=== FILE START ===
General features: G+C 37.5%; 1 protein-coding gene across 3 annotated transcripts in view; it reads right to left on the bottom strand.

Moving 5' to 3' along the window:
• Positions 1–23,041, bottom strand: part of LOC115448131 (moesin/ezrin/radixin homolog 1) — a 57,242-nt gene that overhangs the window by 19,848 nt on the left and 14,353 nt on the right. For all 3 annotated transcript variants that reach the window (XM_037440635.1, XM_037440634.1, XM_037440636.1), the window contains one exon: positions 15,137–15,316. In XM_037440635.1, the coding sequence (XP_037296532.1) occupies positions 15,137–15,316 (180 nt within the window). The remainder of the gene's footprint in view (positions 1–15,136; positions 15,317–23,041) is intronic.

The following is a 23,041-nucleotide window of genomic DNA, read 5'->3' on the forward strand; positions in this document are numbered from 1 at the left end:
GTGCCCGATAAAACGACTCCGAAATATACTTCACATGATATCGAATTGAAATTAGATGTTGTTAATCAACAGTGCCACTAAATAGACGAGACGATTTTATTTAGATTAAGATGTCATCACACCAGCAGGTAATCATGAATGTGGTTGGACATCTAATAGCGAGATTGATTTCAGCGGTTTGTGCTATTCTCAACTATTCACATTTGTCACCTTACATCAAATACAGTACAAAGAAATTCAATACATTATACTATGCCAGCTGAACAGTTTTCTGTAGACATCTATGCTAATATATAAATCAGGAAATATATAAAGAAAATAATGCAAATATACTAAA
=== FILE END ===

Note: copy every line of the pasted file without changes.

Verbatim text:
General features: G+C 37.5%; 1 protein-coding gene across 3 annotated transcripts in view; it reads right to left on the bottom strand.

Moving 5' to 3' along the window:
• Positions 1–23,041, bottom strand: part of LOC115448131 (moesin/ezrin/radixin homolog 1) — a 57,242-nt gene that overhangs the window by 19,848 nt on the left and 14,353 nt on the right. For all 3 annotated transcript variants that reach the window (XM_037440635.1, XM_037440634.1, XM_037440636.1), the window contains one exon: positions 15,137–15,316. In XM_037440635.1, the coding sequence (XP_037296532.1) occupies positions 15,137–15,316 (180 nt within the window). The remainder of the gene's footprint in view (positions 1–15,136; positions 15,317–23,041) is intronic.

The following is a 23,041-nucleotide window of genomic DNA, read 5'->3' on the forward strand; positions in this document are numbered from 1 at the left end:
GTGCCCGATAAAACGACTCCGAAATATACTTCACATGATATCGAATTGAAATTAGATGTTGTTAATCAACAGTGCCACTAAATAGACGAGACGATTTTATTTAGATTAAGATGTCATCACACCAGCAGGTAATCATGAATGTGGTTGGACATCTAATAGCGAGATTGATTTCAGCGGTTTGTGCTATTCTCAACTATTCACATTTGTCACCTTACATCAAATACAGTACAAAGAAATTCAATACATTATACTATGCCAGCTGAACAGTTTTCTGTAGACATCTATGCTAATATATAAATCAGGAAATATATAAAGAAAATAATGCAAATATACTAAA